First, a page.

• Potassium Channel toxicity
    • Similar to TCA Overdose QTc- interval prolongation(7)
      • Will lead to torsades de pointes
  • Sodium Channel toxicity
    • QRS widening >120 is the marker for increased mortality
    • Will lead to Vfib/Vtach
  • Hypokalemia can occur rapidly. Degree of hypokalemia appears to closely correlate with the severity of the ingestion.
  • Seizures

Treatment

  • GI decontamination with activated charcoal is recommended if ingestion in <1 hour.
  • Cardiovascular collapse/Coma/Seizures
    • ABC’s- Early intubation is important(8),  Central line access early, Large doses of Epinephrine required and is the pressor of choice. (4)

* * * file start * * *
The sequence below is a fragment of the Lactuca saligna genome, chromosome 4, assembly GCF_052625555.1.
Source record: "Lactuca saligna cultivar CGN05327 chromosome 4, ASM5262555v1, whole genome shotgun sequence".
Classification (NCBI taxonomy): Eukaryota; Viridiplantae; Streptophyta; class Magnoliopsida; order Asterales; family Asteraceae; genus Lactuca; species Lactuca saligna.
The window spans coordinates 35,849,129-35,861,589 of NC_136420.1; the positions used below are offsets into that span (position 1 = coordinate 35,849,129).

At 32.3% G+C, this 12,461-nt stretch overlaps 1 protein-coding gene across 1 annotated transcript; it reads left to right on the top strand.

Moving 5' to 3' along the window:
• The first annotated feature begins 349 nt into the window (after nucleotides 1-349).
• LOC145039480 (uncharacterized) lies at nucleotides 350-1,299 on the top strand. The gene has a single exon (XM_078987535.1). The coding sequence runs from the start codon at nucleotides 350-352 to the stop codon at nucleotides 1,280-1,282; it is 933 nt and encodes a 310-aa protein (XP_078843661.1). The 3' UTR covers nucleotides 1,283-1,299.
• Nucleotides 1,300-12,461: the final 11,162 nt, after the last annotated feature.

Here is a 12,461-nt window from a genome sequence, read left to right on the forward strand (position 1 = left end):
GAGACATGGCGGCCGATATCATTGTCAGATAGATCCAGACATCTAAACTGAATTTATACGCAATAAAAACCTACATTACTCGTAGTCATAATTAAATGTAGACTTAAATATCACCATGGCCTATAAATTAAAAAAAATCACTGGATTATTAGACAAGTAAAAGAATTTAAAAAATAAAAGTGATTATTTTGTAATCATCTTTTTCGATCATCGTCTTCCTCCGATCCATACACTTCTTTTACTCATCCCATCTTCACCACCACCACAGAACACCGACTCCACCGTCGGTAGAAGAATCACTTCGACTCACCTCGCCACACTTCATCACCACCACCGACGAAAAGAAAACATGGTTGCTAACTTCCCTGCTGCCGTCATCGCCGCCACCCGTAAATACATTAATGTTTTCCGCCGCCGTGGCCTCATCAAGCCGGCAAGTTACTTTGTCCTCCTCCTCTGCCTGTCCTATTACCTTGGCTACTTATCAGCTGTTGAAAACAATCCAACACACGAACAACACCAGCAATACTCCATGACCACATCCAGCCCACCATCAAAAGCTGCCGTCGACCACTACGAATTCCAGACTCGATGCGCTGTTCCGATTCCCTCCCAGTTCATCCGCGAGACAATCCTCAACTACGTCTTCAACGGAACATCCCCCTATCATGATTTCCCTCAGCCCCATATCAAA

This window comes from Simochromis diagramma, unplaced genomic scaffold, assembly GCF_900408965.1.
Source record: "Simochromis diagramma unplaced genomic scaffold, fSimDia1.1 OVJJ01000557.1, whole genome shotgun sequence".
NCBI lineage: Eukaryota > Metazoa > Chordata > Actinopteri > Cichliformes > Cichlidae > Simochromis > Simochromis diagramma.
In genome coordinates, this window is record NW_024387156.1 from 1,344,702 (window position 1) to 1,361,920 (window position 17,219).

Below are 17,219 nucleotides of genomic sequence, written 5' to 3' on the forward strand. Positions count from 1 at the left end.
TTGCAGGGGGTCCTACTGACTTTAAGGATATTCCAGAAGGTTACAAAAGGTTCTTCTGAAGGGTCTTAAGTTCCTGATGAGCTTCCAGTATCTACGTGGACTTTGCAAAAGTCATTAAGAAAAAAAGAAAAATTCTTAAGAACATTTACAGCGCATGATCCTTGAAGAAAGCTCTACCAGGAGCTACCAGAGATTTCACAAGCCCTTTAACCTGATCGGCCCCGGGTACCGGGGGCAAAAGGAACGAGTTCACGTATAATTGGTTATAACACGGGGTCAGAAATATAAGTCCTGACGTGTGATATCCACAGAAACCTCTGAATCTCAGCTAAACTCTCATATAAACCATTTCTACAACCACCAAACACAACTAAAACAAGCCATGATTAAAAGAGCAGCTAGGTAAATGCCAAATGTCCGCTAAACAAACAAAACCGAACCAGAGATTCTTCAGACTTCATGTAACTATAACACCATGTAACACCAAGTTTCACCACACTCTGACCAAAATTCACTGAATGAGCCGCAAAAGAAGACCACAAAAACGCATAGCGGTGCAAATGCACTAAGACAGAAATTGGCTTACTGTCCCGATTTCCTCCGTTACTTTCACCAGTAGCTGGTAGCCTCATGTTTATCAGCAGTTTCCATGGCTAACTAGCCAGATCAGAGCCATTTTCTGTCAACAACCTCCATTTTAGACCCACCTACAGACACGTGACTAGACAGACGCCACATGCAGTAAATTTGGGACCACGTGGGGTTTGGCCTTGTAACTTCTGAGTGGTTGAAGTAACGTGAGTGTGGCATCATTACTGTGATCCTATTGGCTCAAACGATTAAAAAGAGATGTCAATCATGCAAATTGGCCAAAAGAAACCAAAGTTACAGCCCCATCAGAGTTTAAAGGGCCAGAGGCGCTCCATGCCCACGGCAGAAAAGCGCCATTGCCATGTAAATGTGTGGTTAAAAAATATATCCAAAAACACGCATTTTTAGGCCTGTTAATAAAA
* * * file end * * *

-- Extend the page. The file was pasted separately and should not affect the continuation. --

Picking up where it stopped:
• NEJM study in 1988 11 patients with an ingestion of 5g of chloroquine
      •  Better outcomes was with combination therapy of diazepam and epinephrine.(8)
    • Diazepam
      • Possible antagonist action against chloroquine toxicity possibly by having a direct cardiac   effect.
      • Use a loading dose of 2mg/kg (200mg for a 100kg individual!)
      • Followed by continuous infusion (1-2mg/kg/day) for the next 24-48 hours.(8)
      • Some studies however as with all things have also shown no benefit (at a significantly lower dose however) (6)
      • Therefore OK to use other benzos in cases of shortage.
  • QRS widening
    • NaHCO3 (sodium bicarbonate)
      • 1–2 mEq/kg boluses to obtain a serum pH of 7.45–7.55 or QRS <100
      • infusion of 150 mEq mixed with 1 L of 5 % dextrose in water at a rate to maintain that pH.(9)
    • Be careful with the bicarb administration and K+ replacement. Bicarb will lower potassium as well. (4) Can add potassium at 40meq/L.